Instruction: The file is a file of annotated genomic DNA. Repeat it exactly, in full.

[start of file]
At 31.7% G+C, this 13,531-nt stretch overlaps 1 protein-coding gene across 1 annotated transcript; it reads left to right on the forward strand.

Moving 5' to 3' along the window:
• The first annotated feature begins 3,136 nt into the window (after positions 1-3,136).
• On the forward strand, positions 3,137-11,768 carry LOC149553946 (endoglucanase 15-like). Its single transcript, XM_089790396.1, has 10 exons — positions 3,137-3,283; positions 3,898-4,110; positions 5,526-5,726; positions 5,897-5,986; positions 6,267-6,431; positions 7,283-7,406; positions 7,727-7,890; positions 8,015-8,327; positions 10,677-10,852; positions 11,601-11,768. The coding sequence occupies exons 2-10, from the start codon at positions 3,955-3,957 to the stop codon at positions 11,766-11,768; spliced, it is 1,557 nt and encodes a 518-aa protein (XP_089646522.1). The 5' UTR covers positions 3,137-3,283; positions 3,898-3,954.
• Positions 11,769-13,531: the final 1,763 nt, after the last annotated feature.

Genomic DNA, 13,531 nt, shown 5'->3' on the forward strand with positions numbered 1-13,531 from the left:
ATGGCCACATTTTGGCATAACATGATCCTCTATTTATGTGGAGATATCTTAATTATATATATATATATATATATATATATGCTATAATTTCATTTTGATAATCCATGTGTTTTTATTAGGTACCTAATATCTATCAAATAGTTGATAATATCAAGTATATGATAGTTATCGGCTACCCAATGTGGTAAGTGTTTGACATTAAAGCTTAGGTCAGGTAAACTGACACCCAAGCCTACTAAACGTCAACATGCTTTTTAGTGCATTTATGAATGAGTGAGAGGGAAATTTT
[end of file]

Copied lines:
At 31.7% G+C, this 13,531-nt stretch overlaps 1 protein-coding gene across 1 annotated transcript; it reads left to right on the forward strand.

Moving 5' to 3' along the window:
• The first annotated feature begins 3,136 nt into the window (after positions 1-3,136).
• On the forward strand, positions 3,137-11,768 carry LOC149553946 (endoglucanase 15-like). Its single transcript, XM_089790396.1, has 10 exons — positions 3,137-3,283; positions 3,898-4,110; positions 5,526-5,726; positions 5,897-5,986; positions 6,267-6,431; positions 7,283-7,406; positions 7,727-7,890; positions 8,015-8,327; positions 10,677-10,852; positions 11,601-11,768. The coding sequence occupies exons 2-10, from the start codon at positions 3,955-3,957 to the stop codon at positions 11,766-11,768; spliced, it is 1,557 nt and encodes a 518-aa protein (XP_089646522.1). The 5' UTR covers positions 3,137-3,283; positions 3,898-3,954.
• Positions 11,769-13,531: the final 1,763 nt, after the last annotated feature.

Genomic DNA, 13,531 nt, shown 5'->3' on the forward strand with positions numbered 1-13,531 from the left:
ATGGCCACATTTTGGCATAACATGATCCTCTATTTATGTGGAGATATCTTAATTATATATATATATATATATATATATATGCTATAATTTCATTTTGATAATCCATGTGTTTTTATTAGGTACCTAATATCTATCAAATAGTTGATAATATCAAGTATATGATAGTTATCGGCTACCCAATGTGGTAAGTGTTTGACATTAAAGCTTAGGTCAGGTAAACTGACACCCAAGCCTACTAAACGTCAACATGCTTTTTAGTGCATTTATGAATGAGTGAGAGGGAAATTTT